You may need to clay your car once more at the end of the summer months or in early autumn. Using a clay bar at the end of the summer will cleanse the car of bonded contamination like tree sap, plant pollen, bug splatter, road tar and iron fallout.
Can you clay bar your car too much?
Yes. Clay bars contain mild abrasives and because the clay bar comes into direct contact with your car, you can damage the paintwork when you use a clay bar, inducing swirls and micro-marring.
The damage can be minimised by using a good quality, dedicated clay lubricant with a fine grade or mild clay bar. You can also minimise any problems by following the tips and techniques in our PRO Detailer guide on How To Use a Clay Bar On Your Car correctly and safely.
The more you clay bar your car, the more potential that there is for you to inflict minor damage to the clear coat. Even if your car is a daily driver, or racks up high mileage each year, you can minimise the need to clay bar your car with a few simple steps:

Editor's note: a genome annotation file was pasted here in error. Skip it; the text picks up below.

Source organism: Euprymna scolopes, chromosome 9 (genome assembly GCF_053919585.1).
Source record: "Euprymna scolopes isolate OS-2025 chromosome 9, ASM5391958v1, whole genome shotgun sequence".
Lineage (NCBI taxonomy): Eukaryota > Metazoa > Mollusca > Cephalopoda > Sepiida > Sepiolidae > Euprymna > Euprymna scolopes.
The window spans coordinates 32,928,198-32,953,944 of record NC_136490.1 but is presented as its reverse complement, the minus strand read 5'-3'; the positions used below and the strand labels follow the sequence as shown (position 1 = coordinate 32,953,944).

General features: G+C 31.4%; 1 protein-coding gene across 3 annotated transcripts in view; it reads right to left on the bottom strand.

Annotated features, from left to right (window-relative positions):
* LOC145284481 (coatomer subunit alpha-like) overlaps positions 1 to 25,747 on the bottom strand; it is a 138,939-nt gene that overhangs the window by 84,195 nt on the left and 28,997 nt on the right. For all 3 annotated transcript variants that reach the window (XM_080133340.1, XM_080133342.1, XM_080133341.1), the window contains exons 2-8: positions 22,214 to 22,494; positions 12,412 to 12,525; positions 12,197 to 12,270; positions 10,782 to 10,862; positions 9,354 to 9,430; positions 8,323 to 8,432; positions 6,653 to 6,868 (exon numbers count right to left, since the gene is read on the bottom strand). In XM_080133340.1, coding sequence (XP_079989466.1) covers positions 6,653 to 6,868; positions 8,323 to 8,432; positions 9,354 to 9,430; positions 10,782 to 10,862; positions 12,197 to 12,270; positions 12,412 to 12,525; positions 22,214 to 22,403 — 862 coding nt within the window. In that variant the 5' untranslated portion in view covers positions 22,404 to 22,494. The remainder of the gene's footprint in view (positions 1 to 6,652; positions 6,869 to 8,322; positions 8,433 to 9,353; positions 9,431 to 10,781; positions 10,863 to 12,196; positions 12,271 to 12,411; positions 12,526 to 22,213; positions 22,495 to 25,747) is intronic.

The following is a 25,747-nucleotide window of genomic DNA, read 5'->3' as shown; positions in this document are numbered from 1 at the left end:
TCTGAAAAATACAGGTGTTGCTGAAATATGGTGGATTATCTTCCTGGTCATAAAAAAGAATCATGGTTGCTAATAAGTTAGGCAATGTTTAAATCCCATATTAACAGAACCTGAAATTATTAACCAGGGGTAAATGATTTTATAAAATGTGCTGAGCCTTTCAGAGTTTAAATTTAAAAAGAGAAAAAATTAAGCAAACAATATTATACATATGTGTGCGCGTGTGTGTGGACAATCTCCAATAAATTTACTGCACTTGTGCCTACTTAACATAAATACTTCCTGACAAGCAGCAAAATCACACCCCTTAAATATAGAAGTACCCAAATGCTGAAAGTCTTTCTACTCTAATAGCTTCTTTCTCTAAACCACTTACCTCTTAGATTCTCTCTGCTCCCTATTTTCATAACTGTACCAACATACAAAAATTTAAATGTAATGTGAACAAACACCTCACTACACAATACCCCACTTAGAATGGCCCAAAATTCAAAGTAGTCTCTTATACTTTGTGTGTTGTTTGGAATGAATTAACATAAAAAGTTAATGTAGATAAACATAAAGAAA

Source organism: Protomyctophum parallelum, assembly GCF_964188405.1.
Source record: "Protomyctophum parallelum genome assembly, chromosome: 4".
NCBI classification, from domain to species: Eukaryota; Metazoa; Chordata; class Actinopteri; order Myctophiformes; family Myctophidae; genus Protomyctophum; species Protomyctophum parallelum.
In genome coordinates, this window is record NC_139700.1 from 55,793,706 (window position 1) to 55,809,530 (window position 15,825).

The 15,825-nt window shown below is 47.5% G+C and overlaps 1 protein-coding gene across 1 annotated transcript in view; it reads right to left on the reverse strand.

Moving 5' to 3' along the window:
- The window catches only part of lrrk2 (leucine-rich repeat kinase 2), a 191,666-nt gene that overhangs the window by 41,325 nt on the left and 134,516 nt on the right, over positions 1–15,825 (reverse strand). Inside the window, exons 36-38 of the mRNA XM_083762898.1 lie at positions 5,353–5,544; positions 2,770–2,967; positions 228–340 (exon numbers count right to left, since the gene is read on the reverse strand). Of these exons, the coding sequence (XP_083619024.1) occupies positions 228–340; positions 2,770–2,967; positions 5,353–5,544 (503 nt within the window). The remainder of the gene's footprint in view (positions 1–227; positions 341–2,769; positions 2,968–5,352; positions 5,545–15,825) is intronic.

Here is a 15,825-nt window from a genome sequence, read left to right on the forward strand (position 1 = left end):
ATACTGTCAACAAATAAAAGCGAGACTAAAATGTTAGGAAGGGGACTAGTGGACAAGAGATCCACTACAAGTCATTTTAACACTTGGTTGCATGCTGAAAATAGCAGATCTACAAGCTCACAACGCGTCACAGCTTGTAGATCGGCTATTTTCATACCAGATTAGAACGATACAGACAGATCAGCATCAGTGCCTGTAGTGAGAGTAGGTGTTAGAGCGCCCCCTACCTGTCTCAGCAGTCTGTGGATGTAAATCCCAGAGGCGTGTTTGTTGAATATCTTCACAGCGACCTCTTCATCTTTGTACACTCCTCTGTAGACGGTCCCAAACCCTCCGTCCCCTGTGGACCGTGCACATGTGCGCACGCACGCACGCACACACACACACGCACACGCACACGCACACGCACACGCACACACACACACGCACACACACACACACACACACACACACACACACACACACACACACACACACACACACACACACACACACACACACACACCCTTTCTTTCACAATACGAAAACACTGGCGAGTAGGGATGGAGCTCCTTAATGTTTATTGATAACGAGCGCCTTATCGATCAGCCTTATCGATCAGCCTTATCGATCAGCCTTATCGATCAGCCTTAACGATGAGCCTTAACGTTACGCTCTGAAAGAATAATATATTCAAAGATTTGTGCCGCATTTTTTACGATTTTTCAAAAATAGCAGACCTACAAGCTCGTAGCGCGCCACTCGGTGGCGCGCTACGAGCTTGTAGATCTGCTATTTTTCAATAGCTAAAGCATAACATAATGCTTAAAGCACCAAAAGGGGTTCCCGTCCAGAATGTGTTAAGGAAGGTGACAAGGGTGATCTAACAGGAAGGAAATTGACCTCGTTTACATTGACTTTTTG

- Wash your car more frequently
- Apply a ceramic coating or paint sealant
- Wash your car with a high strength decontamination shampoo
Wash your car more frequently
By washing your car more frequently, you will reduce the amount of contaminants on the surface of your car’s paintwork. Regular maintenance washes will limit the amount of time that contaminants have to bond to the clearcoat. For a complete step-by-step guide on how to safely wash your car, check out our PRO Detailer in-depth guide.
Apply a ceramic coating or paint sealant